Samsung Electronics grabbed centre stage in Barcelona at Mobile World Congress with the unveiling of its latest flagship handset, the Galaxy S9.
The South Korean technology giant is banking on new features such as augmented reality-based emojis, camera upgrades and stereo speakers in a form factor similar to last year’s model to take on Apple’s iPhone X. It also wants to calm concerns about a possible slowdown of its component business, and vice chairman Jay Y Lee’s ability to manage the company following his legal saga.
“The S9 is such a high-visibility flag bearer that Samsung has to keep pushing the envelope aggressively with it, regardless of what may be happening in the other Samsung businesses,” said Bryan Ma, vice president of devices research at IDC. “My worry, though, is that the product seems like a mere incremental ‘me too’ set of improvements rather than anything that significantly differentiates it.”
While Samsung is challenging the iPhone X’s Animoji feature with its on take on the phenomenon, the company isn’t fighting Apple’s new design. The new Samsung phones, which come in the same 5.8-inch and 6.2-inch screen sizes, look similar to last year’s phones save for slightly slimmer bezels on the top and bottom.
The new models are cheaper than the iPhone X, which starts at US$999. The S9 and S9+ will cost R14 599 and R17 999 on pre-order in South Africa, with the first stock expected to go on sale in mid-March.
Samsung had 22% of the smartphone market in 2017, ahead of Apple’s 15%, according to IDC. While the iPhone X launched with much fanfare late in the year, many consumers regard pricey flagship handsets as a luxury rather than an necessity and stick to cheaper models or previous generations, according to IDC.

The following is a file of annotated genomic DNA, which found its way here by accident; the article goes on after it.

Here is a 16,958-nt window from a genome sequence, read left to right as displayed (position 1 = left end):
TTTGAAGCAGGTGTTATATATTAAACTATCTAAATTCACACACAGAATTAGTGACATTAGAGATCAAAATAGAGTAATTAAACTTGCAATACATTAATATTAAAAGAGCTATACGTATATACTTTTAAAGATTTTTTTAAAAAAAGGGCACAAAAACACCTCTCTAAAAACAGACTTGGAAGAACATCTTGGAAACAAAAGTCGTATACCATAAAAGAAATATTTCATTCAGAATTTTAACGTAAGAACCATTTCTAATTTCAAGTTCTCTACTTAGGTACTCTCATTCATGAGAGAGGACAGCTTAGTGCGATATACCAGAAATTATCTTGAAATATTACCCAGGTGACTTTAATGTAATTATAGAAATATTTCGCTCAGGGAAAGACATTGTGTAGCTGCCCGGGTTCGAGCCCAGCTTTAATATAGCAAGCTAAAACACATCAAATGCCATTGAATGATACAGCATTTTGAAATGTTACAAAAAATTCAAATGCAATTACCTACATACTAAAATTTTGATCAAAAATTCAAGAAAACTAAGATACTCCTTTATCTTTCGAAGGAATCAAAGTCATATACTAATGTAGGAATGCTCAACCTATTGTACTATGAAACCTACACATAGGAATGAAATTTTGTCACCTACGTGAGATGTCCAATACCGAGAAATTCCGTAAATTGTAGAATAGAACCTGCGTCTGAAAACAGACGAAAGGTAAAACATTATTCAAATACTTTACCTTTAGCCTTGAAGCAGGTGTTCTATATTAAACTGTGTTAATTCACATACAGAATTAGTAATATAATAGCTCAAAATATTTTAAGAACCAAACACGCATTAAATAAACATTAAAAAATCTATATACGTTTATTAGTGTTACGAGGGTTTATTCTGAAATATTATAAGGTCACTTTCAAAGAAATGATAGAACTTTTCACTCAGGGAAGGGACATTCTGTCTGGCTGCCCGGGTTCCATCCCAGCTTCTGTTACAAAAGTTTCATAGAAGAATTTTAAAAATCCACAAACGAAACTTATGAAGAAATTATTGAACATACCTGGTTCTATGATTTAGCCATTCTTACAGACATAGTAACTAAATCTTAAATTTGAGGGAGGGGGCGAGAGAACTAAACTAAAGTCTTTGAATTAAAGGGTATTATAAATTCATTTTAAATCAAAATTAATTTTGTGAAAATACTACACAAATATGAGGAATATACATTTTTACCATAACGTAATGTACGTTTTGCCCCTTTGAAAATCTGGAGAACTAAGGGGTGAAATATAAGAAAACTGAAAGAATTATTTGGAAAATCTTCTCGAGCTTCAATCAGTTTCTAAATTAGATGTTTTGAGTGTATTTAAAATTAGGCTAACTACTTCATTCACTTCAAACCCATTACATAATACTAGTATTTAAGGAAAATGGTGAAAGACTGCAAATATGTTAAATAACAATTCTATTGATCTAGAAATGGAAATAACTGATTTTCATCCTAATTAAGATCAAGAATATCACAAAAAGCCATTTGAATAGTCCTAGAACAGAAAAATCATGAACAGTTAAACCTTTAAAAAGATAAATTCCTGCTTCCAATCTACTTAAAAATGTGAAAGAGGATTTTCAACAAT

The S9 is another step away from the company’s exploding phone debacle in 2016. And it’s the first new Samsung phone unveiled since Lee was set free with a suspended prison term for graft. Sales of the device will be a test of Lee’s performance after his skills as a business manager came into question during the legal saga.
The highlight upgrade for the S9 is the camera system, which takes better pictures in low-light environments and has a new slow-motion video capture mode. The standard S9 includes a single rear lens, while the S9+, like the iPhone X, includes dual back cameras to capture depth in photos.
No design revamp
Even with a new camera, the lack of a major design revamp is notable for a company that’s known for quick style iterations. Samsung may be holding its fire: it’s working on a phone with a foldable screen. The iPhone X, with its slimmer bezels and notch, was a departure from past designs. While performance boosts and new features are important, many consumers upgrade based on the look of phones, especially near the $1 000 price point.
Samsung also didn’t use the S9 as an opportunity to compete more with Face ID, the iPhone X’s facial recognition feature for logging in. The previous S8 line offered three biometric methods to unlock the phones: iris scanning, facial recognition and fingerprint. The new models combine the first two into a feature called Intelligent Scan that uses the best method based on the situation.
Samsung has tried to put an in-display fingerprint scanner in its flagship smartphones. The technology, which would let consumers touch the screen to unlock their phone, remains elusive. Instead, the company kept the fingerprint scanner on the back, moving it a few millimeters.
Internally, the S9 will use Qualcomm’s flagship Snapdragon 845 processor in the US, but in other regions, such as Europe and South Africa, Samsung will use its own Exynos chip.
The company is also trailing in the services world that has become critical to Apple, Amazon.com and Google. A survey conducted by Forrester Research in the fourth quarter of 2017 found Samsung’s Bixby voice-controlled assistant lagged behind Amazon’s Alexa and Google’s Assistant as a mobile services platform.
Samsung’s products have also been less integrated than Apple’s. The South Korean company is trying to change that with the S9 by making it work better with its TVs and other appliances, and its SmartThings connected home platform. The company is also preparing its own smart speaker to compete with the Amazon Echo, Google Home and Apple HomePod.
“Samsung needs to add services and do more overall to improve consumer experience to win the race,” Thomas Husson, an analyst at Forrester, said. — Reported by Marie Mawad, Mark Gurman and Sam Kim, (c) 2018 Bloomberg LP